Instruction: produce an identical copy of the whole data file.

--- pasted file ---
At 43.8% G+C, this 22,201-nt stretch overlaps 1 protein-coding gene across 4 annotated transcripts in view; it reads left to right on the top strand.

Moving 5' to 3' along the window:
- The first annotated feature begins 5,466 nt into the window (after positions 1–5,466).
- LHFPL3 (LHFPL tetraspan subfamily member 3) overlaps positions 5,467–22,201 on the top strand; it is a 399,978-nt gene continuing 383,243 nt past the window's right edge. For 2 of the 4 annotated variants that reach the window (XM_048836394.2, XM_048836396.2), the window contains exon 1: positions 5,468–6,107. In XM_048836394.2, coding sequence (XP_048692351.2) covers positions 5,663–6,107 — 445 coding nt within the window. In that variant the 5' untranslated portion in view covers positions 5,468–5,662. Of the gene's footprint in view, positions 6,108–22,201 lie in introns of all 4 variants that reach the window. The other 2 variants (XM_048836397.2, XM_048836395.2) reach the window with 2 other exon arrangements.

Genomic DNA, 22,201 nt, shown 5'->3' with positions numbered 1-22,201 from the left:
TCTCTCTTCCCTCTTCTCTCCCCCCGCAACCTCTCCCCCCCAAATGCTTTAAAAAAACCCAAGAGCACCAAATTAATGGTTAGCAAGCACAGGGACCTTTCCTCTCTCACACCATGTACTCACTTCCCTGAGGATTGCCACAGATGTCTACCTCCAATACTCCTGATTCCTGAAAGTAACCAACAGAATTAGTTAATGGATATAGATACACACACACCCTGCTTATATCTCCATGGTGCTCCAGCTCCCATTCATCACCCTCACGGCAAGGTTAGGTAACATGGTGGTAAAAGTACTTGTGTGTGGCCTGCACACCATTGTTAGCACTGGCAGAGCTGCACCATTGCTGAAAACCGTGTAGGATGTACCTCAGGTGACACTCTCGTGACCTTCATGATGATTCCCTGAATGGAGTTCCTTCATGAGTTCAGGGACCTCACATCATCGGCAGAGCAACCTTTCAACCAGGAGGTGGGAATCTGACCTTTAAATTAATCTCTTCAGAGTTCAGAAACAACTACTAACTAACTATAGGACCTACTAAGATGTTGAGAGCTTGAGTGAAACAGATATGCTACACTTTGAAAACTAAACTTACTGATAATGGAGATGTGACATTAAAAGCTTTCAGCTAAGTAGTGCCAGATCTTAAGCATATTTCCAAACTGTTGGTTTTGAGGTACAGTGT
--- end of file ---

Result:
At 43.8% G+C, this 22,201-nt stretch overlaps 1 protein-coding gene across 4 annotated transcripts in view; it reads left to right on the top strand.

Moving 5' to 3' along the window:
- The first annotated feature begins 5,466 nt into the window (after positions 1–5,466).
- LHFPL3 (LHFPL tetraspan subfamily member 3) overlaps positions 5,467–22,201 on the top strand; it is a 399,978-nt gene continuing 383,243 nt past the window's right edge. For 2 of the 4 annotated variants that reach the window (XM_048836394.2, XM_048836396.2), the window contains exon 1: positions 5,468–6,107. In XM_048836394.2, coding sequence (XP_048692351.2) covers positions 5,663–6,107 — 445 coding nt within the window. In that variant the 5' untranslated portion in view covers positions 5,468–5,662. Of the gene's footprint in view, positions 6,108–22,201 lie in introns of all 4 variants that reach the window. The other 2 variants (XM_048836397.2, XM_048836395.2) reach the window with 2 other exon arrangements.

Genomic DNA, 22,201 nt, shown 5'->3' with positions numbered 1-22,201 from the left:
TCTCTCTTCCCTCTTCTCTCCCCCCGCAACCTCTCCCCCCCAAATGCTTTAAAAAAACCCAAGAGCACCAAATTAATGGTTAGCAAGCACAGGGACCTTTCCTCTCTCACACCATGTACTCACTTCCCTGAGGATTGCCACAGATGTCTACCTCCAATACTCCTGATTCCTGAAAGTAACCAACAGAATTAGTTAATGGATATAGATACACACACACCCTGCTTATATCTCCATGGTGCTCCAGCTCCCATTCATCACCCTCACGGCAAGGTTAGGTAACATGGTGGTAAAAGTACTTGTGTGTGGCCTGCACACCATTGTTAGCACTGGCAGAGCTGCACCATTGCTGAAAACCGTGTAGGATGTACCTCAGGTGACACTCTCGTGACCTTCATGATGATTCCCTGAATGGAGTTCCTTCATGAGTTCAGGGACCTCACATCATCGGCAGAGCAACCTTTCAACCAGGAGGTGGGAATCTGACCTTTAAATTAATCTCTTCAGAGTTCAGAAACAACTACTAACTAACTATAGGACCTACTAAGATGTTGAGAGCTTGAGTGAAACAGATATGCTACACTTTGAAAACTAAACTTACTGATAATGGAGATGTGACATTAAAAGCTTTCAGCTAAGTAGTGCCAGATCTTAAGCATATTTCCAAACTGTTGGTTTTGAGGTACAGTGT